Wednesday, March 23, 2011

Human Rights Studies in Academia (Conference, 4/2)

A Conference at Yale University
Saturday, April 2, 9am-4pm. Linsly-Chittenden Hall (LC), Room 102

Click Here to Reserve your Place at the Human Rights in Academia Conference

The purpose of the 2011 Human Rights in Academia conference at Yale University is to bring academics and practitioners together to discuss the importance of developing and expanding upon existing human rights programs and initiatives within academic institutions at both the undergraduate and graduate levels. The conference will be a forum for debating the place and importance of human rights studies in a global academic context. Advancing the status of human rights studies while generating energy, collaboration, and action is the larger objective of the conference. For more information on the Conference Click Here.
Conference Participant List:

Harlan Beckely (Washington and Lee University) Director of The Shepherd Poverty Program.

Seyla Benhabib (Yale) Eugene Meyer Professor of Political Science and Philosophy.

Charlie Clements (Harvard) Executive Director of The Carr Center for Human Rights Policy.

Camille Crittenden (University of California at Berkeley) Executive Director of Human Rights Center.

Yasmine Ergas (Columbia) Director of The Institute for The Study of Human Rights.

Susan Gzesh (University of Chicago) Executive Director of Human Rights Program.

Susan Katz (University of San Francisco) Professor. Expert on International and Multicultural Education.

Thomas Keenan (Bard College) Director of Human Rights Program.

Joanne Mariner (Human Rights Watch) Director of Terrorism and Counterterrorism Program and (Hunter College, CUNY) Director of Human Rights Program.

Joseph Martin (Columbia) Director of Human Rights Studies at Barnard.

Timothy McCarthy (Harvard) Program Director of Human Rights and Social Movements.

Samuel Moyn (Columbia) Professor and Historian of Human Rights.

William Schulz (NYU). Former Executive Director of Amnesty International.

James Silk (Yale) Executive Director of The Schell Center for Human Rights, Yale Law School.

David Simon (Yale) Professor of Political Science.

Felisa Tibbitts (Harvard) Lecturer on Education and (HREA) Co-Founder of Human Rights Education Associates.

Terence Turner (Cornell University) Emeritus Professor of Anthropology. Indigenous Rights Expert.

Richard Wilson (UConn) Gladstein Chair of Human Rights, Director of Human Rights Institute at UConn.

Jay Winter (Yale) Charles J. Stille Professor of History.

Conference Schedule



Registration and Breakfast

9:00-9:20 am


9:20-9:40 am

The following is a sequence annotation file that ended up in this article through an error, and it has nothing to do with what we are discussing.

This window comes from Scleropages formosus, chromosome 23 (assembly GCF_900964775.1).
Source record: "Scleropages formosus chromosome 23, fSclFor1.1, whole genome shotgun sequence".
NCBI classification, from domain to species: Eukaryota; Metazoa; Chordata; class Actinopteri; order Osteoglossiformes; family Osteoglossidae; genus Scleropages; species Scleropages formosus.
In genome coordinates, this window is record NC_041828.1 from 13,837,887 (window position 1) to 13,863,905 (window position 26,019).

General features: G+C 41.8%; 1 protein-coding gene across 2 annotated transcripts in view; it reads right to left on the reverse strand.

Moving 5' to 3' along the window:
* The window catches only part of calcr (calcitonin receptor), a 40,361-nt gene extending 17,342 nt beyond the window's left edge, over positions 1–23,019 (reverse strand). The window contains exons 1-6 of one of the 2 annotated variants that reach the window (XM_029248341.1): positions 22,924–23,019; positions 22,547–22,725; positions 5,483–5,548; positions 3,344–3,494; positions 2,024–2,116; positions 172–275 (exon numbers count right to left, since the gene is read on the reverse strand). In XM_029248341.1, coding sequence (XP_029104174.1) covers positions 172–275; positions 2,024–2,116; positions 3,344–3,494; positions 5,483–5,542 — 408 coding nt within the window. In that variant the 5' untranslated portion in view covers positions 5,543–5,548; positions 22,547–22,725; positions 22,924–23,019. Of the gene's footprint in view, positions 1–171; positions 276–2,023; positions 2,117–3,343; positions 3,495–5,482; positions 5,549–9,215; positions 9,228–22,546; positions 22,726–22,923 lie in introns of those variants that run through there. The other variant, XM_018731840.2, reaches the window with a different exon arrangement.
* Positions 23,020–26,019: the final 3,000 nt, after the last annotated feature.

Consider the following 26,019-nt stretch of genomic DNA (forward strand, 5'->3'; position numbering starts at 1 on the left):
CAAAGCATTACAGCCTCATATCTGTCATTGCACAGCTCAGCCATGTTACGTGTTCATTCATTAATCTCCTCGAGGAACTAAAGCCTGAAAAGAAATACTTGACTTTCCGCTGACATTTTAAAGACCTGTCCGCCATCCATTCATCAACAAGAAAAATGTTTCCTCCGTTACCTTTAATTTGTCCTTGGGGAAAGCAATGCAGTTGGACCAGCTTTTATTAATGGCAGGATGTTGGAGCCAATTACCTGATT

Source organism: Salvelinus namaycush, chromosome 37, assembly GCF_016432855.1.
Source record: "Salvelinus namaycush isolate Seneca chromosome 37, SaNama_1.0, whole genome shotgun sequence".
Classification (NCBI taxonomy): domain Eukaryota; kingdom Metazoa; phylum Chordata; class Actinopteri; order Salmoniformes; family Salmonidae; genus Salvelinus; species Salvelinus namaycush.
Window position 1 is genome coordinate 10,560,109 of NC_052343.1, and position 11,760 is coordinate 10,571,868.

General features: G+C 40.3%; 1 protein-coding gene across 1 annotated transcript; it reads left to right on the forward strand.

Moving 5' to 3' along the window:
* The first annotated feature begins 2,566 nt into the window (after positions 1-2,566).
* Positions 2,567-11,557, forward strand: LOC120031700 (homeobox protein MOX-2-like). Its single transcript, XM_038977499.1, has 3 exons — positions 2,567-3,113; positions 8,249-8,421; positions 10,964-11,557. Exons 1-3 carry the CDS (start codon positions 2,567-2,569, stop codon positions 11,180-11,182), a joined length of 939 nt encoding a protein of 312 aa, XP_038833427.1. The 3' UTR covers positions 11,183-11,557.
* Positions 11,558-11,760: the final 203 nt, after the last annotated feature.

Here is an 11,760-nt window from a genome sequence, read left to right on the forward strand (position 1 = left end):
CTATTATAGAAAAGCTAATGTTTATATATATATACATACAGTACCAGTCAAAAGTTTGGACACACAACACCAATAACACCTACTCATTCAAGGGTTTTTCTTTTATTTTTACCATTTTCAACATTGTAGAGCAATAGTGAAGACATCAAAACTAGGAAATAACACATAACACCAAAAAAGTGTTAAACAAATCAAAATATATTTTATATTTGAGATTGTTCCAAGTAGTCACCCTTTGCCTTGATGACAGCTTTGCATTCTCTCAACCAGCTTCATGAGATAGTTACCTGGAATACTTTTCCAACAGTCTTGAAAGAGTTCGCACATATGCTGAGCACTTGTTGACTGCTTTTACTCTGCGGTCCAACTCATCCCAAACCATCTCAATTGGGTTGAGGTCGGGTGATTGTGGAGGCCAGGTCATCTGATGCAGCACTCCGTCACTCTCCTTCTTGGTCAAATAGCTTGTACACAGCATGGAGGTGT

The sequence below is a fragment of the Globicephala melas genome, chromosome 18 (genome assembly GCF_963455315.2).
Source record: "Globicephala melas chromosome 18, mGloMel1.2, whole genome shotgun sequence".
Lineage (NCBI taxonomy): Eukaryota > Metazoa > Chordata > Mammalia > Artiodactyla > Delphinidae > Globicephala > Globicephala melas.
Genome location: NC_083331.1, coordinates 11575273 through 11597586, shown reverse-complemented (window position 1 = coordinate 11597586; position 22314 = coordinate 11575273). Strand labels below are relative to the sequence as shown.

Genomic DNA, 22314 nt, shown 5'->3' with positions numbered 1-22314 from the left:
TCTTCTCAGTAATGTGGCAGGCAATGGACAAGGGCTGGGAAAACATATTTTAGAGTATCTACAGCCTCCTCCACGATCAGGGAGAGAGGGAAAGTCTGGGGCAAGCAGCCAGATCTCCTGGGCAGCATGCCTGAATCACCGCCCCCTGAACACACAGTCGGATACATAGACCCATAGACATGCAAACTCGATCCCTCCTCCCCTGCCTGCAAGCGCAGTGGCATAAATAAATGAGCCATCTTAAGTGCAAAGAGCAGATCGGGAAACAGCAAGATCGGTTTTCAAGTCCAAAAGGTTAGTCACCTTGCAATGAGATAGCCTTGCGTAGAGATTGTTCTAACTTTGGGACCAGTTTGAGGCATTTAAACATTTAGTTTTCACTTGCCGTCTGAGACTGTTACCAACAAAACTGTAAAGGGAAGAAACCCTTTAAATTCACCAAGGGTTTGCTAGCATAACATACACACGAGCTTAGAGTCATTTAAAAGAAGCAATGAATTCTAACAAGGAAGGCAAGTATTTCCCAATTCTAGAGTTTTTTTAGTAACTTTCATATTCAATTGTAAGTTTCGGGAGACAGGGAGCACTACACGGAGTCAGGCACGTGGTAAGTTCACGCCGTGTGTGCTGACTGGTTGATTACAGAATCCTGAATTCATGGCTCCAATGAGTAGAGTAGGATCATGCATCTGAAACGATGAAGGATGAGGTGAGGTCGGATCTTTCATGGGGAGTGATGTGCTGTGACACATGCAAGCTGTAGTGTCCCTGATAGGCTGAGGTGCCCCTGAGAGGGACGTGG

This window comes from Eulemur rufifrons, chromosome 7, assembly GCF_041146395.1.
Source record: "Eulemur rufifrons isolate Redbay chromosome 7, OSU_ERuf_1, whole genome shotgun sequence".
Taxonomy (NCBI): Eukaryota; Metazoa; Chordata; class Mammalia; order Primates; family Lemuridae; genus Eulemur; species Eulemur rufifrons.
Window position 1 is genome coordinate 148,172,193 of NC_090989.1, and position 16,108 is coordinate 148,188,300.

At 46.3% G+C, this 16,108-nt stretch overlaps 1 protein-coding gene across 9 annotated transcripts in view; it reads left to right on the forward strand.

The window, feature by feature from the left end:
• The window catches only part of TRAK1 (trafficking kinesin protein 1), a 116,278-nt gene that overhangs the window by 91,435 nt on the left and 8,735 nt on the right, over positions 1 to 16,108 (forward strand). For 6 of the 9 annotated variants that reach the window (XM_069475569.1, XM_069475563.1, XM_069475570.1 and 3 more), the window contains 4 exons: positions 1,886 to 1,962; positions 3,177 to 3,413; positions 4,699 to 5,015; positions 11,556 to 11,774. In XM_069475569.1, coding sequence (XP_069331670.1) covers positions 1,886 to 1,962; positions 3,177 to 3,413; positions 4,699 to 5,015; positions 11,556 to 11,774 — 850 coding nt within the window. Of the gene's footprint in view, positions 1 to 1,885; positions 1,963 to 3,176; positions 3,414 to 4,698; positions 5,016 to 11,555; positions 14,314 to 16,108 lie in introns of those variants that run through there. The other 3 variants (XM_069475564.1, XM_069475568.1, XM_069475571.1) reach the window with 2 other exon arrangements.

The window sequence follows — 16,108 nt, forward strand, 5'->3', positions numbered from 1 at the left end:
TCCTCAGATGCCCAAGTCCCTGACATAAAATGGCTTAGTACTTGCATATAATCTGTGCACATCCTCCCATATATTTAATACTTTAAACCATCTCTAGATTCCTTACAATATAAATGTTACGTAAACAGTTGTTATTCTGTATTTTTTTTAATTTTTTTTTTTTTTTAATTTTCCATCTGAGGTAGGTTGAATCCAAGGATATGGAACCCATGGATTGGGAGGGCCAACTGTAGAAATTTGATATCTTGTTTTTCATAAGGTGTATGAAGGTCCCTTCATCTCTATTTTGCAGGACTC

9:40-10:00 am

Panel I

10:00-11:00 am

Discussion of Panel I

11:00-11:30 am

Panel II

11:30-12:30 pm

Discussion of Panel II

12:30-1:00 pm


1:00-2:00 pm

Panel III

2:00-3:00 pm

Discussion of Panel III

3:00-3:30 pm

Last Remarks/Wrap Up

3:30-4:00 pm


4:00 pm

For More Information Visit:

GSAS 1st Threesis Challenge for Master's Students: April 9th

Dean Malcolm Semple

on behalf of

The Graduate School of Arts and Science

cordially invites you to be a part of our audience for the first annual

GSAS Threesis Academic Challenge

hosted by
The Graduate School of Arts and Science Master's College

Saturday, April 9th
Final Round begins at 4:00 PM. Doors open at 3:30 PM.

NYU Skirball Center
566 LaGuardia Place at Washington Square
New York, NY

Please RSVP for this event through the link below

*A reception will follow in the NYU Skirball Center Lobby

This event will have an audience favorite award, so you being there will have a huge impact on the event's outcome. Please come out to support the competitors from your department and from across the Graduate School.

The Threesis Academic Challenge is a tournament style competition through which master's students can showcase their scholarly achievements. Competitors present the research of their thesis or final project in three minutes or less to an audience and a panel of judges hoping to win prizes totaling $2,500.

This competition originated at the University of Queensland in Australia. The Graduate School of Arts and Science is proud to be the host of the first Threesis competition in this hemisphere. In honor of the heritage of the Threesis, the reception following will have a distinctively Aussie flavor.

Bike Trade-In This Weekend!

Hello friends -

Got an old bike sitting around? Trade it in - and trade up: Bring it in this weekend and get a voucher for $50 off a new bike!